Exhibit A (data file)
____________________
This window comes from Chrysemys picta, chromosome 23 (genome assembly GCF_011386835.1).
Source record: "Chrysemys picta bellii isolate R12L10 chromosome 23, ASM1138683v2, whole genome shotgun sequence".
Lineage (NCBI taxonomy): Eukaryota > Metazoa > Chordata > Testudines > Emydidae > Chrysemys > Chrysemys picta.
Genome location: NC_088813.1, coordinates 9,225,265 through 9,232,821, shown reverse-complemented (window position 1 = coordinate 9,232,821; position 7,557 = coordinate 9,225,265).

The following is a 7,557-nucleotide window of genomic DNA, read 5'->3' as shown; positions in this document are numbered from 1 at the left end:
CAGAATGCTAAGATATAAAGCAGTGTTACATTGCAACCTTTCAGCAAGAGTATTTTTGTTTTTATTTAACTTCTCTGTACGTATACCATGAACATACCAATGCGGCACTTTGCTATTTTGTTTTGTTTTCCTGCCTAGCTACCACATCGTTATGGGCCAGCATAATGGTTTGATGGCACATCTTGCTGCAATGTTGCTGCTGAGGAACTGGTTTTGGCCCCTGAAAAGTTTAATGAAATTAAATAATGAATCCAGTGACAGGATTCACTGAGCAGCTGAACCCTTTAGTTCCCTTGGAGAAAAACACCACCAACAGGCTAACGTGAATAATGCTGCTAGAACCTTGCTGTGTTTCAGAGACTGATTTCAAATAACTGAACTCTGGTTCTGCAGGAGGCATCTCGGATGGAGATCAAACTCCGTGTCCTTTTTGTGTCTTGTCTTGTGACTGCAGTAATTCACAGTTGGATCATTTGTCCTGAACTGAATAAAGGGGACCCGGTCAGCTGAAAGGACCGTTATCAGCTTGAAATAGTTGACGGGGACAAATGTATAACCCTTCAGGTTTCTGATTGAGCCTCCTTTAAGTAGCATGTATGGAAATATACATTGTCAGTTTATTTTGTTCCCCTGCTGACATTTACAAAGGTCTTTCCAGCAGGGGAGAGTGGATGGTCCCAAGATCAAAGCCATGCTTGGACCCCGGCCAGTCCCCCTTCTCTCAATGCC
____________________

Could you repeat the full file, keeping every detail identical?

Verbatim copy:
This window comes from Chrysemys picta, chromosome 23 (genome assembly GCF_011386835.1).
Source record: "Chrysemys picta bellii isolate R12L10 chromosome 23, ASM1138683v2, whole genome shotgun sequence".
Lineage (NCBI taxonomy): Eukaryota > Metazoa > Chordata > Testudines > Emydidae > Chrysemys > Chrysemys picta.
Genome location: NC_088813.1, coordinates 9,225,265 through 9,232,821, shown reverse-complemented (window position 1 = coordinate 9,232,821; position 7,557 = coordinate 9,225,265).

The following is a 7,557-nucleotide window of genomic DNA, read 5'->3' as shown; positions in this document are numbered from 1 at the left end:
CAGAATGCTAAGATATAAAGCAGTGTTACATTGCAACCTTTCAGCAAGAGTATTTTTGTTTTTATTTAACTTCTCTGTACGTATACCATGAACATACCAATGCGGCACTTTGCTATTTTGTTTTGTTTTCCTGCCTAGCTACCACATCGTTATGGGCCAGCATAATGGTTTGATGGCACATCTTGCTGCAATGTTGCTGCTGAGGAACTGGTTTTGGCCCCTGAAAAGTTTAATGAAATTAAATAATGAATCCAGTGACAGGATTCACTGAGCAGCTGAACCCTTTAGTTCCCTTGGAGAAAAACACCACCAACAGGCTAACGTGAATAATGCTGCTAGAACCTTGCTGTGTTTCAGAGACTGATTTCAAATAACTGAACTCTGGTTCTGCAGGAGGCATCTCGGATGGAGATCAAACTCCGTGTCCTTTTTGTGTCTTGTCTTGTGACTGCAGTAATTCACAGTTGGATCATTTGTCCTGAACTGAATAAAGGGGACCCGGTCAGCTGAAAGGACCGTTATCAGCTTGAAATAGTTGACGGGGACAAATGTATAACCCTTCAGGTTTCTGATTGAGCCTCCTTTAAGTAGCATGTATGGAAATATACATTGTCAGTTTATTTTGTTCCCCTGCTGACATTTACAAAGGTCTTTCCAGCAGGGGAGAGTGGATGGTCCCAAGATCAAAGCCATGCTTGGACCCCGGCCAGTCCCCCTTCTCTCAATGCC